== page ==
Given the pressures on college admissions offices to improve their U.S. News ranking, there would be a significant increase in low-income students on the campuses of superb universities if U.S. News were to make this change. He has the ability to create “the instruments of social mobility” that he wrote about so eloquently in 2006.
And, in so doing, Mr. Zuckerman undoubtedly would be enabling colleges to do what they already strongly desire to do. In all honesty, the vast majority of Deans of Admission and their excellent staffs are committed to diversity and equal educational opportunity. However, the U.S. News Rankings are perceived by many parents and others in the higher education community as an indication of the quality of an institution of higher learning. College officials and Trustees want their institution to be ranked as high as possible and some colleges end up valuing some measures like SAT scores and admission ratios above the more important American values of equal opportunity and social mobility for all Americans, regardless of their wealth.
But unfortunately, the rankings do not give colleges and universities any credit for serving low-income students. Actually, even though college success is not strongly correlated with SAT scores, these scores do help improve a college’s U.S. News Ranking. Sadly, many low-income students do not have access to standardized test preparation classes or the best college prep courses in their under resourced schools, and as a result, are at a great disadvantage in the college admissions process.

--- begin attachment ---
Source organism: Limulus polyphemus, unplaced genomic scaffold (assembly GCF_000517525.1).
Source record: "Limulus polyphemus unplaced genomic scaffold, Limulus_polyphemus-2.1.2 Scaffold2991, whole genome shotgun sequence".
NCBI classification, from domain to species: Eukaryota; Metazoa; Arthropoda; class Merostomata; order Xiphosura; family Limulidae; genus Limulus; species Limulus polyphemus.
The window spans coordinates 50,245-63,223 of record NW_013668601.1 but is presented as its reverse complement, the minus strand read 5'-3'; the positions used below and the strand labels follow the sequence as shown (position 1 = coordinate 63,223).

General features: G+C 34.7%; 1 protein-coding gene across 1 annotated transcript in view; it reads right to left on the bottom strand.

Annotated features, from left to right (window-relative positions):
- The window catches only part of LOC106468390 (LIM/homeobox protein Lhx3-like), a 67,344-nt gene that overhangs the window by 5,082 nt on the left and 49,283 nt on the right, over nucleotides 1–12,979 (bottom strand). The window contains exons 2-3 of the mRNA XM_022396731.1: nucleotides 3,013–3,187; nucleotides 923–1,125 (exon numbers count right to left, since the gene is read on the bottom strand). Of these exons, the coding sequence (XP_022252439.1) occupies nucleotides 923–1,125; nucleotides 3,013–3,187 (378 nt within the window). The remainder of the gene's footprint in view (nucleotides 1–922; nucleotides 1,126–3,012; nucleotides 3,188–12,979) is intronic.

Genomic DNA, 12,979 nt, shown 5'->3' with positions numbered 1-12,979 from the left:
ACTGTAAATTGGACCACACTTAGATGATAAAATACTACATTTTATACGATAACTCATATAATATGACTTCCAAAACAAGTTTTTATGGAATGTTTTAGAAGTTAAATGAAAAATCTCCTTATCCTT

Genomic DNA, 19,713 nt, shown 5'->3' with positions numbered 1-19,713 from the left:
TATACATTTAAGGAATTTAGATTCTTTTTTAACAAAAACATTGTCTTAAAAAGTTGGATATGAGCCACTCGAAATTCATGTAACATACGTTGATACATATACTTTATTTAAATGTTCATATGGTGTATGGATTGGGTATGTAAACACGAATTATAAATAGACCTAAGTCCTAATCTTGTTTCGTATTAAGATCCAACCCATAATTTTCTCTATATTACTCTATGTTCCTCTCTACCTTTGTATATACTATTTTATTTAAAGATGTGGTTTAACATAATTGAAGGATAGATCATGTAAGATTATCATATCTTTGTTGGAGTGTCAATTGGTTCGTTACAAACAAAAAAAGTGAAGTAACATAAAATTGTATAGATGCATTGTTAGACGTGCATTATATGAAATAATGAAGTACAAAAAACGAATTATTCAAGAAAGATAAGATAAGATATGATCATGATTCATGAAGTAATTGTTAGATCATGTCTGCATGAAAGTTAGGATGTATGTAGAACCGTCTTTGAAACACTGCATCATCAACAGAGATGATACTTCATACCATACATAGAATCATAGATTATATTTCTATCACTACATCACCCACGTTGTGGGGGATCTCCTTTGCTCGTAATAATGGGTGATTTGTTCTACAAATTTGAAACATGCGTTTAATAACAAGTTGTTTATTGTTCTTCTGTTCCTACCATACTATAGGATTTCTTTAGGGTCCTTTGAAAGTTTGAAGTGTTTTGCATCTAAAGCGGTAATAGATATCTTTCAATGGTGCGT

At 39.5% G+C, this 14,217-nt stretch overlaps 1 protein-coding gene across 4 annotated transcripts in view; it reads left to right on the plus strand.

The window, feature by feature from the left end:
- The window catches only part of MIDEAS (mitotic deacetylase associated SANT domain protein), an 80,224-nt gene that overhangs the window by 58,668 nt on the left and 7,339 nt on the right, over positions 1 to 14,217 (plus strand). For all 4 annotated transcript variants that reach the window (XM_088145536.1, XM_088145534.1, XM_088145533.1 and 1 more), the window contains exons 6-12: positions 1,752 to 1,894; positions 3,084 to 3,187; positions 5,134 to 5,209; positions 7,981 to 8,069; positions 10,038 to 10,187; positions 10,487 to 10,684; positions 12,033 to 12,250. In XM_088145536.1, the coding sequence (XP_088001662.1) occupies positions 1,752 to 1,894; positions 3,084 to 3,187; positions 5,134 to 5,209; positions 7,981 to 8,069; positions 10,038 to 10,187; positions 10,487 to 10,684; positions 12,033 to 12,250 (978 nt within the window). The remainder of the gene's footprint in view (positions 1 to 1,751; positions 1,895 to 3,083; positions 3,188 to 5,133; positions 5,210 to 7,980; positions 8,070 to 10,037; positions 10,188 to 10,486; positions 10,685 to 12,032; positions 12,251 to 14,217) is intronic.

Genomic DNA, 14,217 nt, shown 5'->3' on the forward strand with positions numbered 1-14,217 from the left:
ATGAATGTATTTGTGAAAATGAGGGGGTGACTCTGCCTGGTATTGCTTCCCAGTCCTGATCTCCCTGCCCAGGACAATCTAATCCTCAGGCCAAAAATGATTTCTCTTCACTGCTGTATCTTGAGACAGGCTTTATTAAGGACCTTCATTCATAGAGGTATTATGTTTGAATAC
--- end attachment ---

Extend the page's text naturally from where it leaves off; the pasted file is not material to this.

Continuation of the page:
In fact, SAT scores are only strongly correlated with one variable—FAMILY INCOME. A few years ago, the National Association for College Admission Counseling (NACAC) established a commission on standardized testing. This commission included some of the most highly respected professionals in the college admissions field and was chaired by William Fitzsimmons, Dean of Admissions at Harvard College. The commission made a number of compelling recommendations including requesting that U.S. News not include SAT/ACT scores in their formula for ranking colleges and universities. The exact language follows:
“The Commission believes that, as tests designed to provide information about individuals to colleges and universities, the SAT and ACT were never designed as measures of the quality of an institution of higher education. Accordingly, the Commission encourages U.S. News to eliminate test scores as a measure of institutional quality.”